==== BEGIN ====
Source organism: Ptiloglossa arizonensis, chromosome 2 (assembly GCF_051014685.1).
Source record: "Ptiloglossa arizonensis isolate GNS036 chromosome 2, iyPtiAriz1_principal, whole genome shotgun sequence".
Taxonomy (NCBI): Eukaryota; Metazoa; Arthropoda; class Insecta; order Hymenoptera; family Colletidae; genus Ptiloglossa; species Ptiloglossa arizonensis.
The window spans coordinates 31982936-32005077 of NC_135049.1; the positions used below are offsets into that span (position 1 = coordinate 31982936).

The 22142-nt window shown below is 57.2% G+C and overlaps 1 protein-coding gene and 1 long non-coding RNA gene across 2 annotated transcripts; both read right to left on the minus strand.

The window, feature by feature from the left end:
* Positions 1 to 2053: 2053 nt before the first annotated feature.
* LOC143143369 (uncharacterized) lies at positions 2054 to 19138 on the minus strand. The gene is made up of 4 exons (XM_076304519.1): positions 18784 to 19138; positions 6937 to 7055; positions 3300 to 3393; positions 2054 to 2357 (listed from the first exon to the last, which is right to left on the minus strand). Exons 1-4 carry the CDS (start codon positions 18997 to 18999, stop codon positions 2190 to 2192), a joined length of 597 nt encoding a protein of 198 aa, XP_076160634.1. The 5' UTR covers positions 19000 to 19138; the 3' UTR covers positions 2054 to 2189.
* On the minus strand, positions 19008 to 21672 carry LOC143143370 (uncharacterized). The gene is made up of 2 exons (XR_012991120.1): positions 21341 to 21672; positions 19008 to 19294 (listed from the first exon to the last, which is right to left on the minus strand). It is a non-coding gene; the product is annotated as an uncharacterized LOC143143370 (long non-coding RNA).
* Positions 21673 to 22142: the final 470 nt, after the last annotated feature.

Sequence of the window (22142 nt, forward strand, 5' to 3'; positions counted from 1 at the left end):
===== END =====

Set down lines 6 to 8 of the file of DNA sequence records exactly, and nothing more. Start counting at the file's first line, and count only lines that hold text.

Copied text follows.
The window, feature by feature from the left end:
* Positions 1 to 2053: 2053 nt before the first annotated feature.
* LOC143143369 (uncharacterized) lies at positions 2054 to 19138 on the minus strand. The gene is made up of 4 exons (XM_076304519.1): positions 18784 to 19138; positions 6937 to 7055; positions 3300 to 3393; positions 2054 to 2357 (listed from the first exon to the last, which is right to left on the minus strand). Exons 1-4 carry the CDS (start codon positions 18997 to 18999, stop codon positions 2190 to 2192), a joined length of 597 nt encoding a protein of 198 aa, XP_076160634.1. The 5' UTR covers positions 19000 to 19138; the 3' UTR covers positions 2054 to 2189.